Now I see why desktop search is such a big deal.

But rather than installing web-based advertising-drive apps with a host of potential privacy and security implications ...

wouldn't it be easier just to install grep?

Tags: , , ,
[ 12:45 Jan 19, 2005    More tech | permalink to this entry | ]

Mon, 17 Jan 2005

Open Source Scientific Image Processing

Anthony Liekens has a wonderful page on open-source Cassini-Huygens image analysis.

A group of people from a space IRC channel took the raw images from the descent of the Huygens probe onto Titan's surface, and applied image processing: they stitched panoramas, created animations, created stereograms, added sharpening and color. The results are very impressive!

I hope NASA takes notice of this. There's a lot of interest, energy and talent in the community, which could be very helpful in analysis of astronomical data. Astronomy has a long history of amateur involvement in scientific research, perhaps more so than any other science; extending that to space-based research seems only a small step.

Tags: ,
[ 19:30 Jan 17, 2005    More science/astro | permalink to this entry | ]

Mozilla tip: highlight links that would open a new window

Investigating some of the disappointing recent regressions in Mozilla (in particular in handling links that would open new windows, bug 278429), I stumbled upon this useful little tidbit from manko, in the old bug 78037:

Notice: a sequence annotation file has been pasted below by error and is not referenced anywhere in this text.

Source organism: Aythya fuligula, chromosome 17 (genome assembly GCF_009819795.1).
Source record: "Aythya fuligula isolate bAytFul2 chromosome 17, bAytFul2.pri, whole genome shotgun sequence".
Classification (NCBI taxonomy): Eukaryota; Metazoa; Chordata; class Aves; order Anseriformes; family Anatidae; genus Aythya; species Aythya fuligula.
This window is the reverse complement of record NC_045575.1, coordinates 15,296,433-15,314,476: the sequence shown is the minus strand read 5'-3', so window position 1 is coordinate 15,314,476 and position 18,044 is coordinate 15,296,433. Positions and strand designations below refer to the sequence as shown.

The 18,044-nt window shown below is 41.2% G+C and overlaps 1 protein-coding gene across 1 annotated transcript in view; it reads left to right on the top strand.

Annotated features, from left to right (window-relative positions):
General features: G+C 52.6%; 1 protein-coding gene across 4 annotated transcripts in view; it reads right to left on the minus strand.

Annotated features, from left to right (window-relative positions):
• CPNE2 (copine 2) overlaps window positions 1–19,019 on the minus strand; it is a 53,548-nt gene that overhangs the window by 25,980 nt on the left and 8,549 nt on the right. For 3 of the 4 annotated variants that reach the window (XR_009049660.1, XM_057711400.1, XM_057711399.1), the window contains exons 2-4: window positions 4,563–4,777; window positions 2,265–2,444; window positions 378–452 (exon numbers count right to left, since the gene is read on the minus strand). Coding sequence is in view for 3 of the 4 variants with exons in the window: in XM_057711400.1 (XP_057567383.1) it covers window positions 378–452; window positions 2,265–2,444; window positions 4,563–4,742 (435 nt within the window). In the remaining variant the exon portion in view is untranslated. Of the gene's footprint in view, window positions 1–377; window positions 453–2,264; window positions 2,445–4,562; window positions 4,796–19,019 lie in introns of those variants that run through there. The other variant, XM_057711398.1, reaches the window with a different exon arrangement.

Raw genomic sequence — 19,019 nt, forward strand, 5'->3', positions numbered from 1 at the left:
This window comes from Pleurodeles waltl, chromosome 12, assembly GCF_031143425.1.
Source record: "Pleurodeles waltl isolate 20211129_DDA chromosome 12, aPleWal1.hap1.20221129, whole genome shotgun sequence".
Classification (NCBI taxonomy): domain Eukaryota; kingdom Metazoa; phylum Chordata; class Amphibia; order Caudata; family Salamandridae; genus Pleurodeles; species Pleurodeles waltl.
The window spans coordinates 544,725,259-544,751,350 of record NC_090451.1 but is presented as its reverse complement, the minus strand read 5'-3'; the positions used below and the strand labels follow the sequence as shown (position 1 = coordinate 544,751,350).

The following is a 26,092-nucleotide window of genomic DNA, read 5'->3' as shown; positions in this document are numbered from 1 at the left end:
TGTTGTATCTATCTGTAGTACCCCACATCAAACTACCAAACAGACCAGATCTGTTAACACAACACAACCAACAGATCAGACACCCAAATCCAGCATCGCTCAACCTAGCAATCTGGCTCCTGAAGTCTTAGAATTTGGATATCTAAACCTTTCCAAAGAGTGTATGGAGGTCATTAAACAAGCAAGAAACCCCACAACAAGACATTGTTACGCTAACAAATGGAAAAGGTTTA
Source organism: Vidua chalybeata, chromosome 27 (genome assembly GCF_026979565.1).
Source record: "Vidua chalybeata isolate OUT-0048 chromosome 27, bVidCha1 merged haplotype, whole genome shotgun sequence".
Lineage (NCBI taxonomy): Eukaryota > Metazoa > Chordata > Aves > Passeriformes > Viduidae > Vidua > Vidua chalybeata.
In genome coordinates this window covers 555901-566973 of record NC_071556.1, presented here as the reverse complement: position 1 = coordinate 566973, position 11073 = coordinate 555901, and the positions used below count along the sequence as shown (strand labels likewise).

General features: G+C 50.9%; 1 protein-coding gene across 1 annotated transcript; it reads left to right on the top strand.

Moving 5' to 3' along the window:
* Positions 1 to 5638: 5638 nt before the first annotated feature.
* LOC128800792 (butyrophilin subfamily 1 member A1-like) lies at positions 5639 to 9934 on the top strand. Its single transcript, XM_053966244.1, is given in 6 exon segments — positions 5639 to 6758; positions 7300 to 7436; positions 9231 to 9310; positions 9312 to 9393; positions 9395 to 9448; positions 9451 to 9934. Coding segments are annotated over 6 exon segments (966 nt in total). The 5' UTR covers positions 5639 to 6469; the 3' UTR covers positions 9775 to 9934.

You can use CSS to make your browser give different highlighting for links that would open in a different window.

Put something like this in your [moz_profile_dir]/chrome/userContent.css:

a[target="_blank"] {
  -moz-outline: 1px dashed invert !important;
  /* links to open in new window */

a:hover[target="_blank"] {
  cursor: crosshair; text-decoration: blink;
  color: red; background-color: yellow

a[href^="http://"] {
  -moz-outline: 1px dashed #FFCC00 !important;
  /* links outside from current site */

a[href^="http://"][target="_blank"] {
  -moz-outline: 1px dashed #FF0000 !important;
  /* combination */

I questioned the use of outlines rather than colors, but then realized why manko uses outlines instead: it's better to preserve the existing colors used by each page, so that link colors go along with the page's background color.

I tried adding a text-decoration: blink; to the a:hover style, but it didn't work. I don't know whether mozilla ignores blink, or if it's being overridden by the line I already had in userContent.css,

blink { text-decoration: none ! important; }